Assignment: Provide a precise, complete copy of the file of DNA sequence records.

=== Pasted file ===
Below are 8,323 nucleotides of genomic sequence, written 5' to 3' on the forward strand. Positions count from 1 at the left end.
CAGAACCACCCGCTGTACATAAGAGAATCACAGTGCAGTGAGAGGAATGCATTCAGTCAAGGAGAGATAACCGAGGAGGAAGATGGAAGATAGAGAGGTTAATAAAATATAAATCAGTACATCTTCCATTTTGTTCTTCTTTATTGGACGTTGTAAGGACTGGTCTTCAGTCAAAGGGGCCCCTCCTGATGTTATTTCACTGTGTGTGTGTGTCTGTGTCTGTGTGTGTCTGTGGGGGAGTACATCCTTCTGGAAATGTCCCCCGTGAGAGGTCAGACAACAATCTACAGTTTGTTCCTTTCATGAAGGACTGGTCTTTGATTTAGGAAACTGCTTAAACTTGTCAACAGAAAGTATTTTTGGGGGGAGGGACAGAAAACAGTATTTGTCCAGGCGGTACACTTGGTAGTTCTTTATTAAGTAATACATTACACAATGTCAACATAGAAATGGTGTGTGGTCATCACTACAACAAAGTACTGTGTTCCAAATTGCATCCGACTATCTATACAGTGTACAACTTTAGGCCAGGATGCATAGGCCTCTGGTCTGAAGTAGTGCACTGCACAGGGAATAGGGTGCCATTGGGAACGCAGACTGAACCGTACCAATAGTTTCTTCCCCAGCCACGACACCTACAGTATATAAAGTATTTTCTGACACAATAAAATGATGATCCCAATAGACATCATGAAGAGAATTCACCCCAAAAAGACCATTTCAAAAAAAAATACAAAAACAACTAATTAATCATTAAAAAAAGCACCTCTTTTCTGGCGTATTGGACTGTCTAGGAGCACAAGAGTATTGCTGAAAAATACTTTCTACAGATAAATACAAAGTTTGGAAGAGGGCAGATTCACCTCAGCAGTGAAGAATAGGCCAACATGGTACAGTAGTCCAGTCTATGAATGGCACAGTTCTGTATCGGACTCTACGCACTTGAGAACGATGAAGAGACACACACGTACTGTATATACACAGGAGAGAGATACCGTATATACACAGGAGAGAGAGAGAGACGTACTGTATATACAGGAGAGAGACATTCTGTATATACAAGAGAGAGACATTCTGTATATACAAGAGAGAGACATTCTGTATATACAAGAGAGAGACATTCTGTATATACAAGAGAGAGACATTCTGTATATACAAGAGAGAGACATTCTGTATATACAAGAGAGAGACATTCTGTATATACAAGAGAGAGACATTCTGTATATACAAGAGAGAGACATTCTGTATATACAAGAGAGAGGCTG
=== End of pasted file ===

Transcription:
Below are 8,323 nucleotides of genomic sequence, written 5' to 3' on the forward strand. Positions count from 1 at the left end.
CAGAACCACCCGCTGTACATAAGAGAATCACAGTGCAGTGAGAGGAATGCATTCAGTCAAGGAGAGATAACCGAGGAGGAAGATGGAAGATAGAGAGGTTAATAAAATATAAATCAGTACATCTTCCATTTTGTTCTTCTTTATTGGACGTTGTAAGGACTGGTCTTCAGTCAAAGGGGCCCCTCCTGATGTTATTTCACTGTGTGTGTGTGTCTGTGTCTGTGTGTGTCTGTGGGGGAGTACATCCTTCTGGAAATGTCCCCCGTGAGAGGTCAGACAACAATCTACAGTTTGTTCCTTTCATGAAGGACTGGTCTTTGATTTAGGAAACTGCTTAAACTTGTCAACAGAAAGTATTTTTGGGGGGAGGGACAGAAAACAGTATTTGTCCAGGCGGTACACTTGGTAGTTCTTTATTAAGTAATACATTACACAATGTCAACATAGAAATGGTGTGTGGTCATCACTACAACAAAGTACTGTGTTCCAAATTGCATCCGACTATCTATACAGTGTACAACTTTAGGCCAGGATGCATAGGCCTCTGGTCTGAAGTAGTGCACTGCACAGGGAATAGGGTGCCATTGGGAACGCAGACTGAACCGTACCAATAGTTTCTTCCCCAGCCACGACACCTACAGTATATAAAGTATTTTCTGACACAATAAAATGATGATCCCAATAGACATCATGAAGAGAATTCACCCCAAAAAGACCATTTCAAAAAAAAATACAAAAACAACTAATTAATCATTAAAAAAAGCACCTCTTTTCTGGCGTATTGGACTGTCTAGGAGCACAAGAGTATTGCTGAAAAATACTTTCTACAGATAAATACAAAGTTTGGAAGAGGGCAGATTCACCTCAGCAGTGAAGAATAGGCCAACATGGTACAGTAGTCCAGTCTATGAATGGCACAGTTCTGTATCGGACTCTACGCACTTGAGAACGATGAAGAGACACACACGTACTGTATATACACAGGAGAGAGATACCGTATATACACAGGAGAGAGAGAGAGACGTACTGTATATACAGGAGAGAGACATTCTGTATATACAAGAGAGAGACATTCTGTATATACAAGAGAGAGACATTCTGTATATACAAGAGAGAGACATTCTGTATATACAAGAGAGAGACATTCTGTATATACAAGAGAGAGACATTCTGTATATACAAGAGAGAGACATTCTGTATATACAAGAGAGAGACATTCTGTATATACAAGAGAGAGACATTCTGTATATACAAGAGAGAGGCTG